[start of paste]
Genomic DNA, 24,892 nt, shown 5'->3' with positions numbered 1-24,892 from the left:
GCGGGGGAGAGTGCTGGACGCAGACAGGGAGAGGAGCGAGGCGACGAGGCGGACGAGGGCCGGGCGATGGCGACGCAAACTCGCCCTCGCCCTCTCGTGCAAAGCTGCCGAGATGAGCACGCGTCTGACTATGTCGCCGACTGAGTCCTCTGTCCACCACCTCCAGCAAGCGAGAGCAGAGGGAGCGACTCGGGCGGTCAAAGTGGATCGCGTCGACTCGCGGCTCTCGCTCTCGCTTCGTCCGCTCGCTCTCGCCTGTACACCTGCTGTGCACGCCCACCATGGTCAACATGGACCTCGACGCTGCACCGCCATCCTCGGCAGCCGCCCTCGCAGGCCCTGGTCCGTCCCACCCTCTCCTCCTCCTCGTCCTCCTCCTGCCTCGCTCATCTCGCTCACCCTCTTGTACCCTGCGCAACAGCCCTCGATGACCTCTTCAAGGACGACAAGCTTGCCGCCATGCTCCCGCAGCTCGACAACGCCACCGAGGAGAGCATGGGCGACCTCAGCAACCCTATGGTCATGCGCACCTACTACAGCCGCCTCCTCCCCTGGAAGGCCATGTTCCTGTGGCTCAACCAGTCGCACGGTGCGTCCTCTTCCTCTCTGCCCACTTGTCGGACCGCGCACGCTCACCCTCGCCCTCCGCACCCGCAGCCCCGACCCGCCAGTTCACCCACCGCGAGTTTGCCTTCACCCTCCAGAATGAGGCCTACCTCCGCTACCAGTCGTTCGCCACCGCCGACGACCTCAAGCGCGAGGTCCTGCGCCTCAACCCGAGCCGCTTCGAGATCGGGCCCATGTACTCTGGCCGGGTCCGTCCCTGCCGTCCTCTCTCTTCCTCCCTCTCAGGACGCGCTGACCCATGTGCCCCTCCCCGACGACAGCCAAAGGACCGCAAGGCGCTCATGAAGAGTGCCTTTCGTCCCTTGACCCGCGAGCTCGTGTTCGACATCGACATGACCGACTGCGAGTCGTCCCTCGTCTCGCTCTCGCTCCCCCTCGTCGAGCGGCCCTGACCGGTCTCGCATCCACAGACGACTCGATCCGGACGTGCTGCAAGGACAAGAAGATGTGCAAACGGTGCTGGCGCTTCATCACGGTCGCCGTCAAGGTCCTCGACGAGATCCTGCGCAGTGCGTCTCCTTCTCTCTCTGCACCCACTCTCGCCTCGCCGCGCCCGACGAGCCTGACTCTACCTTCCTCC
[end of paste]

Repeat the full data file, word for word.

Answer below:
Genomic DNA, 24,892 nt, shown 5'->3' with positions numbered 1-24,892 from the left:
GCGGGGGAGAGTGCTGGACGCAGACAGGGAGAGGAGCGAGGCGACGAGGCGGACGAGGGCCGGGCGATGGCGACGCAAACTCGCCCTCGCCCTCTCGTGCAAAGCTGCCGAGATGAGCACGCGTCTGACTATGTCGCCGACTGAGTCCTCTGTCCACCACCTCCAGCAAGCGAGAGCAGAGGGAGCGACTCGGGCGGTCAAAGTGGATCGCGTCGACTCGCGGCTCTCGCTCTCGCTTCGTCCGCTCGCTCTCGCCTGTACACCTGCTGTGCACGCCCACCATGGTCAACATGGACCTCGACGCTGCACCGCCATCCTCGGCAGCCGCCCTCGCAGGCCCTGGTCCGTCCCACCCTCTCCTCCTCCTCGTCCTCCTCCTGCCTCGCTCATCTCGCTCACCCTCTTGTACCCTGCGCAACAGCCCTCGATGACCTCTTCAAGGACGACAAGCTTGCCGCCATGCTCCCGCAGCTCGACAACGCCACCGAGGAGAGCATGGGCGACCTCAGCAACCCTATGGTCATGCGCACCTACTACAGCCGCCTCCTCCCCTGGAAGGCCATGTTCCTGTGGCTCAACCAGTCGCACGGTGCGTCCTCTTCCTCTCTGCCCACTTGTCGGACCGCGCACGCTCACCCTCGCCCTCCGCACCCGCAGCCCCGACCCGCCAGTTCACCCACCGCGAGTTTGCCTTCACCCTCCAGAATGAGGCCTACCTCCGCTACCAGTCGTTCGCCACCGCCGACGACCTCAAGCGCGAGGTCCTGCGCCTCAACCCGAGCCGCTTCGAGATCGGGCCCATGTACTCTGGCCGGGTCCGTCCCTGCCGTCCTCTCTCTTCCTCCCTCTCAGGACGCGCTGACCCATGTGCCCCTCCCCGACGACAGCCAAAGGACCGCAAGGCGCTCATGAAGAGTGCCTTTCGTCCCTTGACCCGCGAGCTCGTGTTCGACATCGACATGACCGACTGCGAGTCGTCCCTCGTCTCGCTCTCGCTCCCCCTCGTCGAGCGGCCCTGACCGGTCTCGCATCCACAGACGACTCGATCCGGACGTGCTGCAAGGACAAGAAGATGTGCAAACGGTGCTGGCGCTTCATCACGGTCGCCGTCAAGGTCCTCGACGAGATCCTGCGCAGTGCGTCTCCTTCTCTCTCTGCACCCACTCTCGCCTCGCCGCGCCCGACGAGCCTGACTCTACCTTCCTCC